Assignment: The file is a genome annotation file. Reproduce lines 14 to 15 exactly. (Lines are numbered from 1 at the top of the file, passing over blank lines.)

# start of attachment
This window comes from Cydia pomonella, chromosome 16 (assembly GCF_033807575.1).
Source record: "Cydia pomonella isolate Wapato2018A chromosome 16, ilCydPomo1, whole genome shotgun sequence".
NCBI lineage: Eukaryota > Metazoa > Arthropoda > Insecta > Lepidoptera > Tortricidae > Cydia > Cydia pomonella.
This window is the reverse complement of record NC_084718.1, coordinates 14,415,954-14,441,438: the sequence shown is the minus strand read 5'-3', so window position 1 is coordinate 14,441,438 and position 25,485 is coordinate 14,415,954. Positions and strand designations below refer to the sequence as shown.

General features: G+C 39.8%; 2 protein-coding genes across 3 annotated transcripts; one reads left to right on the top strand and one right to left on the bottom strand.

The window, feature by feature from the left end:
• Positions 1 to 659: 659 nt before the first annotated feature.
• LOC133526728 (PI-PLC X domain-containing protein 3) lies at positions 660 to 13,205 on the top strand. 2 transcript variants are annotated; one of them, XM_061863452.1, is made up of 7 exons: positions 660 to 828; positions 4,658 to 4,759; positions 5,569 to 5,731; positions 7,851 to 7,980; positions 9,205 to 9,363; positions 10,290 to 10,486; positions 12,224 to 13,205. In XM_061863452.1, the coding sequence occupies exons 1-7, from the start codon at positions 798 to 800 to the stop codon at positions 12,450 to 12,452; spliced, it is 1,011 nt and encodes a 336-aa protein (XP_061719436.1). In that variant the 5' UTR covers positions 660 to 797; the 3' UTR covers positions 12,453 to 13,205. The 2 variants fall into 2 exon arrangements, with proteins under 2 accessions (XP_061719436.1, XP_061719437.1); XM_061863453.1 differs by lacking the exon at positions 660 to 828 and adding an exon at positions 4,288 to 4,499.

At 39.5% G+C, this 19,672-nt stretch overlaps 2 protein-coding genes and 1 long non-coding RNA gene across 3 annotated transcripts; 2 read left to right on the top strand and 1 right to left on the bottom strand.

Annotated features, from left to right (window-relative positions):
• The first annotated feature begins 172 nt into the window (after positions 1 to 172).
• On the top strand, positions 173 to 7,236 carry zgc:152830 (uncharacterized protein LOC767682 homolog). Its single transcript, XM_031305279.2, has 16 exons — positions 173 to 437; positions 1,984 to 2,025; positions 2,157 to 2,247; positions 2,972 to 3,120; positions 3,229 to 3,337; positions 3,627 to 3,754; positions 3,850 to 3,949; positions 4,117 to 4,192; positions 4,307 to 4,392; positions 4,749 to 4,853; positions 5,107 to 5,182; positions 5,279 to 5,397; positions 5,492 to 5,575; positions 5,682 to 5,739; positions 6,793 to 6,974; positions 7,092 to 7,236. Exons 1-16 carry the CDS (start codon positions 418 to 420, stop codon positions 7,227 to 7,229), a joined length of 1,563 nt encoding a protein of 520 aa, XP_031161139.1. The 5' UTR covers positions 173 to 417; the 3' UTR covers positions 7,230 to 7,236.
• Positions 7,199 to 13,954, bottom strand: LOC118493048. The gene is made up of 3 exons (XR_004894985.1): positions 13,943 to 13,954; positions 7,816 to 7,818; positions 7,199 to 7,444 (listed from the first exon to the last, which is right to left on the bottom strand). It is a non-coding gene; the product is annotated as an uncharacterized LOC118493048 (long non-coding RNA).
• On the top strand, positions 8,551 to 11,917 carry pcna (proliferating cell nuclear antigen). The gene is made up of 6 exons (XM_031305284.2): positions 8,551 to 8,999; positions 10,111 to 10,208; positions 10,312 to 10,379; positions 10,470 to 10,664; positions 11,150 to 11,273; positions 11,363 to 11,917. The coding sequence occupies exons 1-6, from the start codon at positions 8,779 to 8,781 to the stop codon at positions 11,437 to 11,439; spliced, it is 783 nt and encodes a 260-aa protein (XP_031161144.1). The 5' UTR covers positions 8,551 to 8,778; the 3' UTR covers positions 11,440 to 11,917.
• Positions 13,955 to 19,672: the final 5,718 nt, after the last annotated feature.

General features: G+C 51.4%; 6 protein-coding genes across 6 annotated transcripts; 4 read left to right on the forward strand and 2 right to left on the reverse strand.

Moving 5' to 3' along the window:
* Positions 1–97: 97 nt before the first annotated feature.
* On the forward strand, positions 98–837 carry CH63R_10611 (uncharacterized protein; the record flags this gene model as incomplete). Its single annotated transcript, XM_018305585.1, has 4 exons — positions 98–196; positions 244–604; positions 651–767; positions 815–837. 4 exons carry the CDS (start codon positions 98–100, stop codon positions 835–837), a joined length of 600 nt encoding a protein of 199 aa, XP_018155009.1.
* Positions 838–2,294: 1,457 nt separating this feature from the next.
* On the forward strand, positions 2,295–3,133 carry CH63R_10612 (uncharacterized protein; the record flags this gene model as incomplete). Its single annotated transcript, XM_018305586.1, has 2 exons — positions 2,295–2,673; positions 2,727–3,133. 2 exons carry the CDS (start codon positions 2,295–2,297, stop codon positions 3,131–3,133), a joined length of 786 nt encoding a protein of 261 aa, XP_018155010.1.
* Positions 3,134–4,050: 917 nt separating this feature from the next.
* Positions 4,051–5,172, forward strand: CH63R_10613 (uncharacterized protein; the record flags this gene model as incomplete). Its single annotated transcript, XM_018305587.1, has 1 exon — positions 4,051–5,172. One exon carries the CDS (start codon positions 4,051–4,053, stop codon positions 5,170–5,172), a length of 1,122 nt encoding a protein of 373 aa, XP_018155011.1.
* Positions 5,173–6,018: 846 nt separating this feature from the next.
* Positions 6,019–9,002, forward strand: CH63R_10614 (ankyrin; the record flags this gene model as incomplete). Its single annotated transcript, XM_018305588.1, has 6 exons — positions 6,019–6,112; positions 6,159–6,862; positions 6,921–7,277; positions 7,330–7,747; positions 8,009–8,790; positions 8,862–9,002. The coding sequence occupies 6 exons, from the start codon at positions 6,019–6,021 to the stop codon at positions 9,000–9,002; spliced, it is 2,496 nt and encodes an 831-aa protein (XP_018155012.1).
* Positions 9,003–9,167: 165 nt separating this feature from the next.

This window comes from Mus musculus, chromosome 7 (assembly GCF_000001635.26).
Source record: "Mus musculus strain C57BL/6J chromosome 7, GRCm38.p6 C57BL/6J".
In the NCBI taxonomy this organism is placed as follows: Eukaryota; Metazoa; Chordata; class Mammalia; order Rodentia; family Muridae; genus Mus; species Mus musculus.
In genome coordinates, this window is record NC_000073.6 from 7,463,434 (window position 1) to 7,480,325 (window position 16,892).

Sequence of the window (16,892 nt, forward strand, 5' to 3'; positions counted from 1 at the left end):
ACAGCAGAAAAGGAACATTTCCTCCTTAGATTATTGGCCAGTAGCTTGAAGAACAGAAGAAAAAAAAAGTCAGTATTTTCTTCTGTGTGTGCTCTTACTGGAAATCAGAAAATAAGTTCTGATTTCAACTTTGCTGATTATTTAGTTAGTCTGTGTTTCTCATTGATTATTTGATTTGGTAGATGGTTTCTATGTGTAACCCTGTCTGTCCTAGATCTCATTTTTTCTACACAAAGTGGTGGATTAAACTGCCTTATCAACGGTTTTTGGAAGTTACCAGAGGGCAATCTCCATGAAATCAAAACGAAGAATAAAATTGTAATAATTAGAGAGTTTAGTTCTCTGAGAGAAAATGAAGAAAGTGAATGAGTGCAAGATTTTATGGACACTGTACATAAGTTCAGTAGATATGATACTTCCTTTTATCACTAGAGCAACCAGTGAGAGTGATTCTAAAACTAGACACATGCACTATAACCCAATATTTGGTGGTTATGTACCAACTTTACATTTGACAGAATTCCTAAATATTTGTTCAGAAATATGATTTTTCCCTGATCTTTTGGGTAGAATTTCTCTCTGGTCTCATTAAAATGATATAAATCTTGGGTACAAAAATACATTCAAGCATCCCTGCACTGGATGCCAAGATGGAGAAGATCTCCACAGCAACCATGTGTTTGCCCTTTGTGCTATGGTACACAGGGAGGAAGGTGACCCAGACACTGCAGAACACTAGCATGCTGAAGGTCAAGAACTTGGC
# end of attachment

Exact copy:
• On the top strand, positions 8,551 to 11,917 carry pcna (proliferating cell nuclear antigen). The gene is made up of 6 exons (XM_031305284.2): positions 8,551 to 8,999; positions 10,111 to 10,208; positions 10,312 to 10,379; positions 10,470 to 10,664; positions 11,150 to 11,273; positions 11,363 to 11,917. The coding sequence occupies exons 1-6, from the start codon at positions 8,779 to 8,781 to the stop codon at positions 11,437 to 11,439; spliced, it is 783 nt and encodes a 260-aa protein (XP_031161144.1). The 5' UTR covers positions 8,551 to 8,778; the 3' UTR covers positions 11,440 to 11,917.
• Positions 13,955 to 19,672: the final 5,718 nt, after the last annotated feature.